SeaTools for DOS
  • If you have an SSD, make sure the following are up to date:
    • SSD firmware
    • BIOS Version
    • Chipset Drivers
    • Hard disk controller drivers/SATA drivers
    • If you have a Marvell IDE ATA/ATAPI device, make sure the drivers are up to date from the Intel site or Marvell site and not from your motherboard/vendor support site.

  • Check Windows for corruption. Run SFC /SCANNOW Command - System File Checker up to three times to fix all errors with a restart in between each. Post back if it continues to show errors after a fourth run or if the first run comes back with no integrity violations. Use OPTION THREE of SFC /SCANNOW Command - System File Checker to provide us with the sfcdetails.txt file if errors occur.

  • Download and install Malwarebytes, update it, do not start the free trial, and then run a full scan. Also run a full scan with your antivirus software installed on your system. If you do not have antivirus software installed, see the Good and Free system security combination. for better security steps and scanning tools. Make sure to update the security software before running the full scan.

  • Run the boot version of Memtest86+ paying close attention to Parts 2 and 3 of the tutorial. Also, in case Memtest86+ misses anything and comes up with no errors, run the extended version of the Windows Memory Diagnostics Tool for at least five passes. These you may want to run overnight since they take a long time to complete (run them an hour before bed each of the next two nights and check before going to sleep that they are still running).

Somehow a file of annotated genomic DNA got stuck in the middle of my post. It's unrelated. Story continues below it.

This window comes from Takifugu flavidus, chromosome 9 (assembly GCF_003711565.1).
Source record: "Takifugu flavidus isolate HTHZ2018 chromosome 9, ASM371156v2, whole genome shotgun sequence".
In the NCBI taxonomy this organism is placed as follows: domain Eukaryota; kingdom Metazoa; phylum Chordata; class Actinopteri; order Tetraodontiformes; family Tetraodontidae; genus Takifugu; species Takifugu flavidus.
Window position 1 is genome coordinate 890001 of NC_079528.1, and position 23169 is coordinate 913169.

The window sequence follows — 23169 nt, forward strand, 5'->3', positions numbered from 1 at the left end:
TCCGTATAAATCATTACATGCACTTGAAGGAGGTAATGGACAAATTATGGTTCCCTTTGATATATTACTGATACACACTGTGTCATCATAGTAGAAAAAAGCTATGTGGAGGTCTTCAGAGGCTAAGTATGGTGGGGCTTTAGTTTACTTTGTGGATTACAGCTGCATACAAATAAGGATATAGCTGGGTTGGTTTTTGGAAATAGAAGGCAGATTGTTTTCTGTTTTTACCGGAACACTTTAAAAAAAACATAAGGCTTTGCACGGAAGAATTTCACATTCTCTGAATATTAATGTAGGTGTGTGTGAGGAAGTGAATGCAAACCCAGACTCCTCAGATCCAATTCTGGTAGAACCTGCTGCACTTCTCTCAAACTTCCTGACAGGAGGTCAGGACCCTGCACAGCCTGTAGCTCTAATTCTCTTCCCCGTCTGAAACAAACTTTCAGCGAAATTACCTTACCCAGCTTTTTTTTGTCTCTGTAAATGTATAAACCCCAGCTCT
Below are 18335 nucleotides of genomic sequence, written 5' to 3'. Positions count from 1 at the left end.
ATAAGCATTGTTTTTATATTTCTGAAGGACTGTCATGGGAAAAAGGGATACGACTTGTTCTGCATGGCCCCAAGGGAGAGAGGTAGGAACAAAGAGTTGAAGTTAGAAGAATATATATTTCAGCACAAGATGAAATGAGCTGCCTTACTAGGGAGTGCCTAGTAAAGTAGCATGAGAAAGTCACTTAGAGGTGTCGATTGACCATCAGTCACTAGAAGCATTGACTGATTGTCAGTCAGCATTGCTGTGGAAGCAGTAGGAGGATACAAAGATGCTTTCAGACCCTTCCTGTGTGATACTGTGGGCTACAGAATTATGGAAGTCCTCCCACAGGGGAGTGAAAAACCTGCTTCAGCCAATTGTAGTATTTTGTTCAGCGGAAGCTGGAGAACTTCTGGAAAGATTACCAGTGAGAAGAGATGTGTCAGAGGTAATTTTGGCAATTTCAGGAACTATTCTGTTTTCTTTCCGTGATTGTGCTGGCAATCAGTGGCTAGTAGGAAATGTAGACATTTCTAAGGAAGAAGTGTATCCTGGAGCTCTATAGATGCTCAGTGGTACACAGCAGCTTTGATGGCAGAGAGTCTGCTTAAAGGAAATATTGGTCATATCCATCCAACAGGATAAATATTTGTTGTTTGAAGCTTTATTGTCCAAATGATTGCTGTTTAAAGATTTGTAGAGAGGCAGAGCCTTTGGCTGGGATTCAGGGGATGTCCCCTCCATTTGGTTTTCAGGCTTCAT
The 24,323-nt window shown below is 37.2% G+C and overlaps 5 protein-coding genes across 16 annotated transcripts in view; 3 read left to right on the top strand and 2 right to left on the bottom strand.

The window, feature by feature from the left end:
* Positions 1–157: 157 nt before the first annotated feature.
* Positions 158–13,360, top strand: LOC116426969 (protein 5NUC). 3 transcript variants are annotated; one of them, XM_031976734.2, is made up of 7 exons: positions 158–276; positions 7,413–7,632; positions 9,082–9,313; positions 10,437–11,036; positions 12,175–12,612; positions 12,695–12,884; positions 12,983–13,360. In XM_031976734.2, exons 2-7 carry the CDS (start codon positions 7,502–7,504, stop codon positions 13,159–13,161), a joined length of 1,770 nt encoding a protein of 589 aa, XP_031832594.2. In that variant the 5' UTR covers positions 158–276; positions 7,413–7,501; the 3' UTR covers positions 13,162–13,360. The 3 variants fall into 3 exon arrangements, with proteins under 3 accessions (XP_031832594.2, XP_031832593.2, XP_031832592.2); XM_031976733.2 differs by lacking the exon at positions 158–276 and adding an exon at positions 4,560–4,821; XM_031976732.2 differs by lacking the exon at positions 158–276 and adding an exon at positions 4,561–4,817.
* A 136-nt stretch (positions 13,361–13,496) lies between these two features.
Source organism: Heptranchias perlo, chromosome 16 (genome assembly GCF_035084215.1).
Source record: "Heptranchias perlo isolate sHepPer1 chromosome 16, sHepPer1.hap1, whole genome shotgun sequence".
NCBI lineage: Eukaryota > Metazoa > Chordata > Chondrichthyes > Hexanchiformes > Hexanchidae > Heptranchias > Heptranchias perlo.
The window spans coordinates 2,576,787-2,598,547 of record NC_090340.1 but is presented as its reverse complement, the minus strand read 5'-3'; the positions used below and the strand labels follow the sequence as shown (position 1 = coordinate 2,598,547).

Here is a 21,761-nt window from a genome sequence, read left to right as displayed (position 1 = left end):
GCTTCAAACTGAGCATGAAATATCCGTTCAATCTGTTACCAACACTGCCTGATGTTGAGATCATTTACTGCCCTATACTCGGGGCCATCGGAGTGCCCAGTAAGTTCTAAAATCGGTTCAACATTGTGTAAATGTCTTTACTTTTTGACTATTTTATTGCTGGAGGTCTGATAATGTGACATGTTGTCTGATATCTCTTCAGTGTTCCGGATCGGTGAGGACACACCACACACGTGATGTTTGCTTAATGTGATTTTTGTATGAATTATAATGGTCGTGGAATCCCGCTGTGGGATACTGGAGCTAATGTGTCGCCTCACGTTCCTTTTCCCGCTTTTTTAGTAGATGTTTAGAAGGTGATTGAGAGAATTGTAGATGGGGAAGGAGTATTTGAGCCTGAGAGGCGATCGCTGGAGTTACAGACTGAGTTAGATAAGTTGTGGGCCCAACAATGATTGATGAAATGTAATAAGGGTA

warning   Warning
    Before you proceed with the following, answer these two questions: Are you still under warranty? Does your warranty allow you to open up the machine to check hardware? If you are unsure of the answers to these questions, contact your system manufacturer. WARNING: The steps that follow can void your warranty!!!

    For Part 3: If You Have Errors: If you swap any memory components, follow these steps for ESD safety:
    1. Shut down and turn off your computer.
    2. Unplug all power supplies to the computer (AC Power then battery for laptops, AC power for desktops)
    3. Hold down the power button for 30 seconds to close the circuit and ensure all power drains from components.
    4. Make sure you are grounded by using proper grounding techniques, i.e. work on an anti-static workbench, anti-static desk, or an anti-static pad. Hold something metallic while touching it to the anti-static surface, or use an anti-static wristband to attach to the anti-static material while working. If you do not have an anti-static workbench, desk, or pad, you can use your computer tower/case by finding a metal hold in it, such as a drive bay.
    Once these steps have been followed, it is safe to remove and replace components within your computer.
My System SpecsSystem Spec
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 BSOD playing games full screen 0x000000F4